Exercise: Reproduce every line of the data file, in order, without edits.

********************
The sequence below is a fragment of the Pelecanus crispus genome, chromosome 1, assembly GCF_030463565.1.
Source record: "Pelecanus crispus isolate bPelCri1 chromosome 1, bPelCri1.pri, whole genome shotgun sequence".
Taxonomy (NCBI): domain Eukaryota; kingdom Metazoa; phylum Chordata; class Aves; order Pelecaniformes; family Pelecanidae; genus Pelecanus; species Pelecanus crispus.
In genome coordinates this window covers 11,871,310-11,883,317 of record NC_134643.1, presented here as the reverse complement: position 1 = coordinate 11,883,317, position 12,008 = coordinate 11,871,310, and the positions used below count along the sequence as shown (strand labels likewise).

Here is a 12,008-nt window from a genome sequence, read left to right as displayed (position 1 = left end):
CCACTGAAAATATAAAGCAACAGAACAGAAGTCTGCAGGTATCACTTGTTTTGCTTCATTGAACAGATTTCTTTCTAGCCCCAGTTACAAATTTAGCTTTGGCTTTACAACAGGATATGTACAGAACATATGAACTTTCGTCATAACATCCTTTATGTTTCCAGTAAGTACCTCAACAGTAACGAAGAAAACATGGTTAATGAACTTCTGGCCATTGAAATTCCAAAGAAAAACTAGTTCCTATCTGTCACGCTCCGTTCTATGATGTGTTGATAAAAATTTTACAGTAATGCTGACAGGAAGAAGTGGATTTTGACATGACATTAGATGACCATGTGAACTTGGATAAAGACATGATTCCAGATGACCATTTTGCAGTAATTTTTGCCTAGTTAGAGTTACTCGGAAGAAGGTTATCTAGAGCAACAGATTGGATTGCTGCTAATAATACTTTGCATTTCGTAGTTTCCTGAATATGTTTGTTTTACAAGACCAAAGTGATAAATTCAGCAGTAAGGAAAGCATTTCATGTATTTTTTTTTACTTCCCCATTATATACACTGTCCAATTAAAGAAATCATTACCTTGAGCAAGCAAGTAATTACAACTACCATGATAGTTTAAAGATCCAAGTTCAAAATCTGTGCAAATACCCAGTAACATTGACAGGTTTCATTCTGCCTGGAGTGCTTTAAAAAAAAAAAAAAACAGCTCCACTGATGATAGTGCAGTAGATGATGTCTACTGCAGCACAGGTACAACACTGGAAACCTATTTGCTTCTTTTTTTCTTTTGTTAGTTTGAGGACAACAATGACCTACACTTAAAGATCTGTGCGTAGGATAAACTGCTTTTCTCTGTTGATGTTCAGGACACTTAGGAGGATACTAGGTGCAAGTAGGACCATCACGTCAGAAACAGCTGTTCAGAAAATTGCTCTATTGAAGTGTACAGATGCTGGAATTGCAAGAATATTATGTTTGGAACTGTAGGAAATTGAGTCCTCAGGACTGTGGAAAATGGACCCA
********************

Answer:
The sequence below is a fragment of the Pelecanus crispus genome, chromosome 1, assembly GCF_030463565.1.
Source record: "Pelecanus crispus isolate bPelCri1 chromosome 1, bPelCri1.pri, whole genome shotgun sequence".
Taxonomy (NCBI): domain Eukaryota; kingdom Metazoa; phylum Chordata; class Aves; order Pelecaniformes; family Pelecanidae; genus Pelecanus; species Pelecanus crispus.
In genome coordinates this window covers 11,871,310-11,883,317 of record NC_134643.1, presented here as the reverse complement: position 1 = coordinate 11,883,317, position 12,008 = coordinate 11,871,310, and the positions used below count along the sequence as shown (strand labels likewise).

Here is a 12,008-nt window from a genome sequence, read left to right as displayed (position 1 = left end):
CCACTGAAAATATAAAGCAACAGAACAGAAGTCTGCAGGTATCACTTGTTTTGCTTCATTGAACAGATTTCTTTCTAGCCCCAGTTACAAATTTAGCTTTGGCTTTACAACAGGATATGTACAGAACATATGAACTTTCGTCATAACATCCTTTATGTTTCCAGTAAGTACCTCAACAGTAACGAAGAAAACATGGTTAATGAACTTCTGGCCATTGAAATTCCAAAGAAAAACTAGTTCCTATCTGTCACGCTCCGTTCTATGATGTGTTGATAAAAATTTTACAGTAATGCTGACAGGAAGAAGTGGATTTTGACATGACATTAGATGACCATGTGAACTTGGATAAAGACATGATTCCAGATGACCATTTTGCAGTAATTTTTGCCTAGTTAGAGTTACTCGGAAGAAGGTTATCTAGAGCAACAGATTGGATTGCTGCTAATAATACTTTGCATTTCGTAGTTTCCTGAATATGTTTGTTTTACAAGACCAAAGTGATAAATTCAGCAGTAAGGAAAGCATTTCATGTATTTTTTTTTACTTCCCCATTATATACACTGTCCAATTAAAGAAATCATTACCTTGAGCAAGCAAGTAATTACAACTACCATGATAGTTTAAAGATCCAAGTTCAAAATCTGTGCAAATACCCAGTAACATTGACAGGTTTCATTCTGCCTGGAGTGCTTTAAAAAAAAAAAAAAACAGCTCCACTGATGATAGTGCAGTAGATGATGTCTACTGCAGCACAGGTACAACACTGGAAACCTATTTGCTTCTTTTTTTCTTTTGTTAGTTTGAGGACAACAATGACCTACACTTAAAGATCTGTGCGTAGGATAAACTGCTTTTCTCTGTTGATGTTCAGGACACTTAGGAGGATACTAGGTGCAAGTAGGACCATCACGTCAGAAACAGCTGTTCAGAAAATTGCTCTATTGAAGTGTACAGATGCTGGAATTGCAAGAATATTATGTTTGGAACTGTAGGAAATTGAGTCCTCAGGACTGTGGAAAATGGACCCA